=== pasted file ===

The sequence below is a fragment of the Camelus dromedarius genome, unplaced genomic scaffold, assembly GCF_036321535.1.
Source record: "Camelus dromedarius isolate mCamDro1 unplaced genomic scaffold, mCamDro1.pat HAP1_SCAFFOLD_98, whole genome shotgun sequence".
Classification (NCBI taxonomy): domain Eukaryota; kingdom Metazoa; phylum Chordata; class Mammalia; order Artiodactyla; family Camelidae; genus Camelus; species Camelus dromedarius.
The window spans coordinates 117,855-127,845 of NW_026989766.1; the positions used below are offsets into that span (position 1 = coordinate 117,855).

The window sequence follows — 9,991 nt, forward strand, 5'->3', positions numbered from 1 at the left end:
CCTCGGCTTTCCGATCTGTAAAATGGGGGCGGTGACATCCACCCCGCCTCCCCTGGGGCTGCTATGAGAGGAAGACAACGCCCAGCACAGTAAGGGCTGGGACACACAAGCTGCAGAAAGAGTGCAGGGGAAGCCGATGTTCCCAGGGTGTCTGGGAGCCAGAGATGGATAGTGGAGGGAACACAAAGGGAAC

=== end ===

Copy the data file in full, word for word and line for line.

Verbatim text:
The sequence below is a fragment of the Camelus dromedarius genome, unplaced genomic scaffold, assembly GCF_036321535.1.
Source record: "Camelus dromedarius isolate mCamDro1 unplaced genomic scaffold, mCamDro1.pat HAP1_SCAFFOLD_98, whole genome shotgun sequence".
Classification (NCBI taxonomy): domain Eukaryota; kingdom Metazoa; phylum Chordata; class Mammalia; order Artiodactyla; family Camelidae; genus Camelus; species Camelus dromedarius.
The window spans coordinates 117,855-127,845 of NW_026989766.1; the positions used below are offsets into that span (position 1 = coordinate 117,855).

The window sequence follows — 9,991 nt, forward strand, 5'->3', positions numbered from 1 at the left end:
CCTCGGCTTTCCGATCTGTAAAATGGGGGCGGTGACATCCACCCCGCCTCCCCTGGGGCTGCTATGAGAGGAAGACAACGCCCAGCACAGTAAGGGCTGGGACACACAAGCTGCAGAAAGAGTGCAGGGGAAGCCGATGTTCCCAGGGTGTCTGGGAGCCAGAGATGGATAGTGGAGGGAACACAAAGGGAAC